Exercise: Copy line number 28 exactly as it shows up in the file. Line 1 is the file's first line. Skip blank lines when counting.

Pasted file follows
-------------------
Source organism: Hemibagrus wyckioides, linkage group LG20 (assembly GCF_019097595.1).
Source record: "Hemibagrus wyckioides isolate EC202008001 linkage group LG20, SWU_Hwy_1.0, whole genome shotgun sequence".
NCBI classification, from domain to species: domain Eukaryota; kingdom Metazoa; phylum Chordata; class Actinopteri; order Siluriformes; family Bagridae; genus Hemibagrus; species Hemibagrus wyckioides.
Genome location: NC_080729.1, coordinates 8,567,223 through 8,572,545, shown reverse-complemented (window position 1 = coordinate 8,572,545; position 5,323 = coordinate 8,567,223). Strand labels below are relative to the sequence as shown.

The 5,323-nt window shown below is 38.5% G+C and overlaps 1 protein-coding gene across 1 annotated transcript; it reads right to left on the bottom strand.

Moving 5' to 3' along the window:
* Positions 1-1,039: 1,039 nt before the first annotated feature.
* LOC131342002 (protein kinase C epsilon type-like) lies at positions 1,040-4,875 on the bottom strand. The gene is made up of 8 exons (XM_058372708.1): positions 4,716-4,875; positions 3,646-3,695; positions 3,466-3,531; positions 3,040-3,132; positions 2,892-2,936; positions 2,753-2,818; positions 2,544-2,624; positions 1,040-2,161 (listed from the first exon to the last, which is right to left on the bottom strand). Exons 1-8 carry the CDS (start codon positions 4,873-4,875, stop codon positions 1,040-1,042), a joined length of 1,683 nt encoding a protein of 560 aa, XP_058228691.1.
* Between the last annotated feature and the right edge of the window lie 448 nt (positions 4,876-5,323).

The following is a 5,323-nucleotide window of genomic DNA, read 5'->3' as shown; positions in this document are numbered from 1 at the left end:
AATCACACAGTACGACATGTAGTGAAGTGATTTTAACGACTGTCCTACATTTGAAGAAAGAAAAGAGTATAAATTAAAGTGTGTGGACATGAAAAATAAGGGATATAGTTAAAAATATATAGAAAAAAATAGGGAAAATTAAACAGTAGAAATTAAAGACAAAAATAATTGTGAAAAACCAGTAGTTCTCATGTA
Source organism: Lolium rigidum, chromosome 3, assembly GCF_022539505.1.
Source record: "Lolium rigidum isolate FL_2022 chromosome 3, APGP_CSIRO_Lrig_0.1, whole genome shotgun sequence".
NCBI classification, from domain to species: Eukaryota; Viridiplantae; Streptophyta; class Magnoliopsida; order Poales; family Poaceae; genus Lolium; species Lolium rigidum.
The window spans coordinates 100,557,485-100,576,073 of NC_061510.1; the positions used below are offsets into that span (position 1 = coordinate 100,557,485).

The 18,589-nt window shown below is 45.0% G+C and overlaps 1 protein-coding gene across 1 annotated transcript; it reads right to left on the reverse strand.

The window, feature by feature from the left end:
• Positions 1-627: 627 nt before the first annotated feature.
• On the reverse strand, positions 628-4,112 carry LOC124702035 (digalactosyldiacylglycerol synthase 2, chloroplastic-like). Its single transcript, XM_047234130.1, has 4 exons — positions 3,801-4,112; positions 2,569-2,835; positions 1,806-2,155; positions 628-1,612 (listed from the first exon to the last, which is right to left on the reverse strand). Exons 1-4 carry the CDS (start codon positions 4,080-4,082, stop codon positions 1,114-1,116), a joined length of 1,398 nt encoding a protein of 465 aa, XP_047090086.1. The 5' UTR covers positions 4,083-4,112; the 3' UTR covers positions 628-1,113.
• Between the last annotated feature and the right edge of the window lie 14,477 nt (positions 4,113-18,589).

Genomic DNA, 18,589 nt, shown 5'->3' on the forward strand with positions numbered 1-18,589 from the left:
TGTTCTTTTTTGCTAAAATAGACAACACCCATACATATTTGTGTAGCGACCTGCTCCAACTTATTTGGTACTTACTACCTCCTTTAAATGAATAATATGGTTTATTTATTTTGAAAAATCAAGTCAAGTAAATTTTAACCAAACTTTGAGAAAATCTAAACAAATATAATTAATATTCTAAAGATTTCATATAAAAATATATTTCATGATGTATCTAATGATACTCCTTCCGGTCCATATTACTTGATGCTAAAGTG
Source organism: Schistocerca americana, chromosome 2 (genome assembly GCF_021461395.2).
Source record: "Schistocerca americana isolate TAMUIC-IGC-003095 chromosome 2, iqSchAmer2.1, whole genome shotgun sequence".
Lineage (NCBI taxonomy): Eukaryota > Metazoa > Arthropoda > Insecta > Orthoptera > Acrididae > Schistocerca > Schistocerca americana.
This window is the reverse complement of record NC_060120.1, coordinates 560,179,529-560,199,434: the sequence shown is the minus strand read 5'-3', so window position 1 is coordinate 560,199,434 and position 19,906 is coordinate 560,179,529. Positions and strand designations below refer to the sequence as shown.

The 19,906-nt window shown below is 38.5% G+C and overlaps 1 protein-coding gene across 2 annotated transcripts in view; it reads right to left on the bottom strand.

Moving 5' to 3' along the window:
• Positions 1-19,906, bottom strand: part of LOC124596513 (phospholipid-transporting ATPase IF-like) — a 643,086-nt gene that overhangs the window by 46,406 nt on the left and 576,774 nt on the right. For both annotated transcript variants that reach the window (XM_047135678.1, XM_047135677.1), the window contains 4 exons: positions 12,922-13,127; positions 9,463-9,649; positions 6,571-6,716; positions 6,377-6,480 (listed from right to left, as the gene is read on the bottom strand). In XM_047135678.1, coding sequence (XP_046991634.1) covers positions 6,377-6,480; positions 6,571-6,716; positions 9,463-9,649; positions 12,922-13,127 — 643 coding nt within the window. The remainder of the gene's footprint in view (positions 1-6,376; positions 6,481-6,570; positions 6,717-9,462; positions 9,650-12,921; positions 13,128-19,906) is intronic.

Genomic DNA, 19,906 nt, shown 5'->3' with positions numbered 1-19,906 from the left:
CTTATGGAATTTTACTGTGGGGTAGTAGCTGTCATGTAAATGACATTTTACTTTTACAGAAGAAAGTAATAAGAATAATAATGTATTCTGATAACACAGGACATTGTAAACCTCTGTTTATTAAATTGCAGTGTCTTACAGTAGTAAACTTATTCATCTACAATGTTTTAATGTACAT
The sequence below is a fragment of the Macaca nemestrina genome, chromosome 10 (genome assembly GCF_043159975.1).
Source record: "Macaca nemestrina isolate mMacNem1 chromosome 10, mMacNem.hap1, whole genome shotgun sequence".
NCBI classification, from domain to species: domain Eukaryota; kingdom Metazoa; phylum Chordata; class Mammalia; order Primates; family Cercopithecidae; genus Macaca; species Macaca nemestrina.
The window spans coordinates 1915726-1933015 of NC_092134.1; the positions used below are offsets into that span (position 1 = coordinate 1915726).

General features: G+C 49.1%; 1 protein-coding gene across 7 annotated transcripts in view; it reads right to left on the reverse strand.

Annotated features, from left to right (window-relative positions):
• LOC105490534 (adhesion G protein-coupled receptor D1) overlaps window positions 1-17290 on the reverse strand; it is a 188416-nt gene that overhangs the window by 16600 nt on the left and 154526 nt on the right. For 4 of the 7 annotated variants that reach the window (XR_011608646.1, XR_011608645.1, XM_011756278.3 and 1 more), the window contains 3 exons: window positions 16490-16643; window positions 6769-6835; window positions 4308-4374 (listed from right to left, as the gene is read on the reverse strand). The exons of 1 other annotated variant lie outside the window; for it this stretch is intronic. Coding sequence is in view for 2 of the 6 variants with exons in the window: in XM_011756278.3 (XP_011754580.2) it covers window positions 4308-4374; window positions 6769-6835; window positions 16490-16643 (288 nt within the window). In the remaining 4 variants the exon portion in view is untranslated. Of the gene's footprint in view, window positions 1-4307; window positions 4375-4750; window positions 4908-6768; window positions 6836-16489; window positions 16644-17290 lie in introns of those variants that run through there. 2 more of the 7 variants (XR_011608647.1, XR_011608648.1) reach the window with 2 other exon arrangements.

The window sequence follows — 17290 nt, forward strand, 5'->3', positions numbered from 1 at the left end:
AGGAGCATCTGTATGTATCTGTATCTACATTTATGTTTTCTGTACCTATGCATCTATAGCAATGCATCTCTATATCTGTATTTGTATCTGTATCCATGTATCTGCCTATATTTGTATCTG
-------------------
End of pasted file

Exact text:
Moving 5' to 3' along the window: